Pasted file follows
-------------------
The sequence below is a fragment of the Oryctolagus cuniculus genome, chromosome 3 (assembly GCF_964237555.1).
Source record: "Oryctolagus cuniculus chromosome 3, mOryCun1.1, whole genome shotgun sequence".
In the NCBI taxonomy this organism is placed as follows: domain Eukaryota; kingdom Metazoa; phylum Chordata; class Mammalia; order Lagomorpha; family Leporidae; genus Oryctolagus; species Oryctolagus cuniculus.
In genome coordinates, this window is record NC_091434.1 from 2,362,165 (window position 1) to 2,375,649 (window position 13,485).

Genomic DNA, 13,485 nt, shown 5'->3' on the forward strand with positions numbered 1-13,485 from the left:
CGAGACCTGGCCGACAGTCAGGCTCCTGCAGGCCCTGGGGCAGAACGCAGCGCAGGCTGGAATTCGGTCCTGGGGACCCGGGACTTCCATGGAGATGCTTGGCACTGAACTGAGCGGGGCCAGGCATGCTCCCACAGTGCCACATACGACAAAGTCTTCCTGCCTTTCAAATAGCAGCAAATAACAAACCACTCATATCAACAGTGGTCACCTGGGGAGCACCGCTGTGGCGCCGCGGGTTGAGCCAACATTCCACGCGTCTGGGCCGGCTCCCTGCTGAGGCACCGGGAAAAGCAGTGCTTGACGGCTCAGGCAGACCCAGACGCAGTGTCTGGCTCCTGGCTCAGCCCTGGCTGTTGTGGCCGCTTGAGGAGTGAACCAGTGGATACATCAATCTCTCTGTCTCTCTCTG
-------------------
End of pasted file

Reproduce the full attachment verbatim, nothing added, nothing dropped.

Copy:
The sequence below is a fragment of the Oryctolagus cuniculus genome, chromosome 3 (assembly GCF_964237555.1).
Source record: "Oryctolagus cuniculus chromosome 3, mOryCun1.1, whole genome shotgun sequence".
In the NCBI taxonomy this organism is placed as follows: domain Eukaryota; kingdom Metazoa; phylum Chordata; class Mammalia; order Lagomorpha; family Leporidae; genus Oryctolagus; species Oryctolagus cuniculus.
In genome coordinates, this window is record NC_091434.1 from 2,362,165 (window position 1) to 2,375,649 (window position 13,485).

Genomic DNA, 13,485 nt, shown 5'->3' on the forward strand with positions numbered 1-13,485 from the left:
CGAGACCTGGCCGACAGTCAGGCTCCTGCAGGCCCTGGGGCAGAACGCAGCGCAGGCTGGAATTCGGTCCTGGGGACCCGGGACTTCCATGGAGATGCTTGGCACTGAACTGAGCGGGGCCAGGCATGCTCCCACAGTGCCACATACGACAAAGTCTTCCTGCCTTTCAAATAGCAGCAAATAACAAACCACTCATATCAACAGTGGTCACCTGGGGAGCACCGCTGTGGCGCCGCGGGTTGAGCCAACATTCCACGCGTCTGGGCCGGCTCCCTGCTGAGGCACCGGGAAAAGCAGTGCTTGACGGCTCAGGCAGACCCAGACGCAGTGTCTGGCTCCTGGCTCAGCCCTGGCTGTTGTGGCCGCTTGAGGAGTGAACCAGTGGATACATCAATCTCTCTGTCTCTCTCTG